Pretty much every show that in any way profiles the city of Detroit spends some time on the fabled Lafayette Coney Island vs. American Coney Island rivalry. They are two locations of hot dog selling attached in the middle and they have stood that way for decades. Most people who have eaten at these places always return to the same restaurant and refuse to even consider the other location. I'm a Lafayette guy, and it's good to see that Joe Biden agrees. I wish no ill will on American, but in the event of a tragic Barack Obama circumstance, Lafayette Coney Island would become the default coney dog of the United States of America.

Having refused to ever enter American, I did not really know the difference in the two dogs until just last week when the show Man vs. Food hit the Motor City. The host, lovable eater and general guy-next-door look-a-like Adam, ate at both places and spent a minute explaining the differences between the coneys. As it turns out, American uses a "greek spiced" Chili that is less meaty, and also uses sweet Vidalia onions. Lafayette, on the other hand, uses a "meatier, more traditional" chili and spicier Spanish onions. I got to say, I prefer Vidalia onions, but on a coney, noting is more important than the chili. Lafayette has the more traditional and meatier chili, so I'm confident that my blind preference has been upheld by Man vs. Food and Joe Biden.

Futhermore, Lafayette is where I had my non-encounter with Jerome Bettis, so that is another point for the grey lady (that's the name I invented for Lafayette Coney Island and nothing else in the world uses, thus enforcing my creativity).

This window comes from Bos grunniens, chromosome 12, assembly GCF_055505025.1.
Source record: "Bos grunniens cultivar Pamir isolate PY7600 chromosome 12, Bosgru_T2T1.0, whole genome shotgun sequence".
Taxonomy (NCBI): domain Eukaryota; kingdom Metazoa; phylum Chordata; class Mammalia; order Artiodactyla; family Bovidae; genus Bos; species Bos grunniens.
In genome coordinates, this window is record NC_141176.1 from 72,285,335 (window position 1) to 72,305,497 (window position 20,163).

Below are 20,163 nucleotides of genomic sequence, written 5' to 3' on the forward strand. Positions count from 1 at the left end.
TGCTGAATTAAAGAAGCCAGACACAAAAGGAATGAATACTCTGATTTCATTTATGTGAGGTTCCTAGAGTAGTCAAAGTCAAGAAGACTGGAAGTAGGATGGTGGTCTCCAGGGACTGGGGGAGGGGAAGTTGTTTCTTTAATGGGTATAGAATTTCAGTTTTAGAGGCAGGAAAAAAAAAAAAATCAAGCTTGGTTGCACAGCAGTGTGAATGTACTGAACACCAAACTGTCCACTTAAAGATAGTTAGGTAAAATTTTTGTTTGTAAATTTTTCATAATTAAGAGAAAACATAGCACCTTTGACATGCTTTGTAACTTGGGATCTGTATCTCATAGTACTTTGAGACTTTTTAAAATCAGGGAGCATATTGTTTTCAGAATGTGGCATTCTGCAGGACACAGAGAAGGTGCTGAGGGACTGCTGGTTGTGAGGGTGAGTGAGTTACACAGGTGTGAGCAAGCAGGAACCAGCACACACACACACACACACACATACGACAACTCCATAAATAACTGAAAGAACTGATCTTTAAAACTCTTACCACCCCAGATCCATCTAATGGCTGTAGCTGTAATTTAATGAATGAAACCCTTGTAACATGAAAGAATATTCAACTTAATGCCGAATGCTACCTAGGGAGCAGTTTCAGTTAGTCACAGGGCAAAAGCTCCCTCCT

While on the subject of unformed meat product, Steve told me yesterday that in parts of upstate New York (and maybe elsewhere), Sloppy Joes are called "Michiganders." I am not sure if this is true, but Steve hasn't intentionally lied to me before, so if I get sued for this controversial fact, I can plead ignorance. Actually I can't because ignorance isn't a viable legal defense, but whoever would sue me over Sloppy Joes would be a total jerk. What are you, the father of the Sloppy Joe?

Monday, November 9, 2009

Thoughts on Bob Dylan

Far be it for me, Bob Dylan ignoramus, to attempt to review the concert that I saw on Friday, but the fans (my aunt-in-law) have been clamoring, CLAMORING, for my thoughts, so here they are.

1) A whole bunch of people yelling "How does it feel" is way cooler when Bob Dylan is actually on stage than a bunch of drunken morons at the bar. I like the drunken morons at the bar, but it's still cooler with the writer of the song performing the song on stage.

2) I'm pretty sure the lead guitarist for the band would be able to house me at Guitar Hero if he ever played Guitar Hero. I'm pretty good at that game, but this guy seemed like the kind of person who would really be able to shred the plastic axe.

3) I'm convinced that 50% of the time, Bob Dylan was often not even attempting to generate entire words. What was coming out of his mouth resembled words, but they seemed to lack the correct order of consonants and vowels.

4) My whole concert-going group was surprised at the sheer intensity of most of the music. All the songs were a very hard blues verging and encroaching into full-on Rock and Roll. I think we were expecting an old guy playing a jug and waxing poetic about folk music in spoken word. This was not at all the case and it was a bit surprising.

5) Finishing with All Along the Watchtower made me wish that Battlestar Galactica had 4 more years on the air. Congratulations to all those who know what I'm talking about. You are way cooler than everyone has told you throughout your life.